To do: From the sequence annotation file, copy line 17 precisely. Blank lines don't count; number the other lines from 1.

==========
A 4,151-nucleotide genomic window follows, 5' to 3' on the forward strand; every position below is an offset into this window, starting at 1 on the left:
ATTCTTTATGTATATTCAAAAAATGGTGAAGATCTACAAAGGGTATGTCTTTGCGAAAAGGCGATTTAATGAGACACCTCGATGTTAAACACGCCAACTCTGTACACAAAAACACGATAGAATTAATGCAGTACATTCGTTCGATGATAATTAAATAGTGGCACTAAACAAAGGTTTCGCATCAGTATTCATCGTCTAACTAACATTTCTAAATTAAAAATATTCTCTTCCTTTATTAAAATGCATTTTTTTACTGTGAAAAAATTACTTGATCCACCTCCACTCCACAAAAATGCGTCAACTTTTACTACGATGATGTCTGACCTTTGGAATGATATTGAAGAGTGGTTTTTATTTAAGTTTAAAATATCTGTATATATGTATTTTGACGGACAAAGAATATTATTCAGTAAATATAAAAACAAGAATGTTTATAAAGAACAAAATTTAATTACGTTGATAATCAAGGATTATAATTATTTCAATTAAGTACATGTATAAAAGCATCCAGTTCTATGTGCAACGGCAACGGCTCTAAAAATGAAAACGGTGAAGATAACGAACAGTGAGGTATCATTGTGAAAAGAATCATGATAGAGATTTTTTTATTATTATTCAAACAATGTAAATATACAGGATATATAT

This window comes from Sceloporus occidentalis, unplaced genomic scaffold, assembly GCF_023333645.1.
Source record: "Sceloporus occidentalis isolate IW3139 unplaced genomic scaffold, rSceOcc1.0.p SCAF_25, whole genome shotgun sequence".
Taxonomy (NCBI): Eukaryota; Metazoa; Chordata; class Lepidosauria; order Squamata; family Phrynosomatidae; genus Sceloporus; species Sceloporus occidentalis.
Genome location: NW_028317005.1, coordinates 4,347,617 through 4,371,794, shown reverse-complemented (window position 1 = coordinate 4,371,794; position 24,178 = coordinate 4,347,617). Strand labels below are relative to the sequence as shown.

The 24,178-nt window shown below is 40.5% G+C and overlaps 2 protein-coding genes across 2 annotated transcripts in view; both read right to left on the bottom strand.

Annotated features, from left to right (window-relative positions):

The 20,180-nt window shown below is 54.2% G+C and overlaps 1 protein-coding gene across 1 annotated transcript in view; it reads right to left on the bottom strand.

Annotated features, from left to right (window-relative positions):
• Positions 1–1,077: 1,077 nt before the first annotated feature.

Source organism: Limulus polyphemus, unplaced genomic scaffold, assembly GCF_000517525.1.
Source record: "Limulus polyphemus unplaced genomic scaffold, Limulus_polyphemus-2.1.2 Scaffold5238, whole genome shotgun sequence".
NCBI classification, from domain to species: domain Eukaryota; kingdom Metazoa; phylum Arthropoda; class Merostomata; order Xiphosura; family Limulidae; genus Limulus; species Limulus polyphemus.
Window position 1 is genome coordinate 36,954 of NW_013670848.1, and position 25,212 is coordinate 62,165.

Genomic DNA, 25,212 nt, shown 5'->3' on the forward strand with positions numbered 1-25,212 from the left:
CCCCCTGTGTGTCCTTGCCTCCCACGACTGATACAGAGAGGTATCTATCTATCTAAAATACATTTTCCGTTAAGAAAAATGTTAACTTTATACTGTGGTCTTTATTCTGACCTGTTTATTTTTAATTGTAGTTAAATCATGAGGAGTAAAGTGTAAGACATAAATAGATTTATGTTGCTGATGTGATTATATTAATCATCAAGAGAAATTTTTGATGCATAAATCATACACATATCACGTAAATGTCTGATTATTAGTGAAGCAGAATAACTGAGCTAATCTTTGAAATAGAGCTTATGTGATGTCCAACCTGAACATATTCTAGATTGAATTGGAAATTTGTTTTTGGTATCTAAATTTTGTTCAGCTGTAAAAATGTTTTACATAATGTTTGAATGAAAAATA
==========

CCCCCTGTGTGTCCTTGCCTCCCACGACTGATACAGAGAGGTATCTATCTATCTAAAATACATTTTCCGTTAAGAAAAATGTTAACTTTATACTGTGGTCTTTATTCTGACCTGTTTATTTTTAATTGTAGTTAAATCATGAGGAGTAAAGTGTAAGACATAAATAGATTTATGTTGCTGATGTGATTATATTAATCATCAAGAGAAATTTTTGATGCATAAATCATACACATATCACGTAAATGTCTGATTATTAGTGAAGCAGAATAACTGAGCTAATCTTTGAAATAGAGCTTATGTGATGTCCAACCTGAACATATTCTAGATTGAATTGGAAATTTGTTTTTGGTATCTAAATTTTGTTCAGCTGTAAAAATGTTTTACATAATGTTTGAATGAAAAATA